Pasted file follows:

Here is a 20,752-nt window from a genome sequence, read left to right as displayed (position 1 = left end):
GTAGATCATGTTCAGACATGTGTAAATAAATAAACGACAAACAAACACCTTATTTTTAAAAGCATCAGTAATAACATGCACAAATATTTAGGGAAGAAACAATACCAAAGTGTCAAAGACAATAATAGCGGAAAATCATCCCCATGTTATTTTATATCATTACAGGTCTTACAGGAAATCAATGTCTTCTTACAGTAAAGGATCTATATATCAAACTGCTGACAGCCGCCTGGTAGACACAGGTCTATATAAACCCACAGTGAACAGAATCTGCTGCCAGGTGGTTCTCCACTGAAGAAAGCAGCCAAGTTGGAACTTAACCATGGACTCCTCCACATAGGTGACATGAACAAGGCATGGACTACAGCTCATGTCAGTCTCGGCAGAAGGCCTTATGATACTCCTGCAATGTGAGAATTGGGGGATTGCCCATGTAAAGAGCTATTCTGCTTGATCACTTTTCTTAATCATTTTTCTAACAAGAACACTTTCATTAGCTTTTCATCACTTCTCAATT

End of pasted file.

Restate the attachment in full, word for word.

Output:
Here is a 20,752-nt window from a genome sequence, read left to right as displayed (position 1 = left end):
GTAGATCATGTTCAGACATGTGTAAATAAATAAACGACAAACAAACACCTTATTTTTAAAAGCATCAGTAATAACATGCACAAATATTTAGGGAAGAAACAATACCAAAGTGTCAAAGACAATAATAGCGGAAAATCATCCCCATGTTATTTTATATCATTACAGGTCTTACAGGAAATCAATGTCTTCTTACAGTAAAGGATCTATATATCAAACTGCTGACAGCCGCCTGGTAGACACAGGTCTATATAAACCCACAGTGAACAGAATCTGCTGCCAGGTGGTTCTCCACTGAAGAAAGCAGCCAAGTTGGAACTTAACCATGGACTCCTCCACATAGGTGACATGAACAAGGCATGGACTACAGCTCATGTCAGTCTCGGCAGAAGGCCTTATGATACTCCTGCAATGTGAGAATTGGGGGATTGCCCATGTAAAGAGCTATTCTGCTTGATCACTTTTCTTAATCATTTTTCTAACAAGAACACTTTCATTAGCTTTTCATCACTTCTCAATT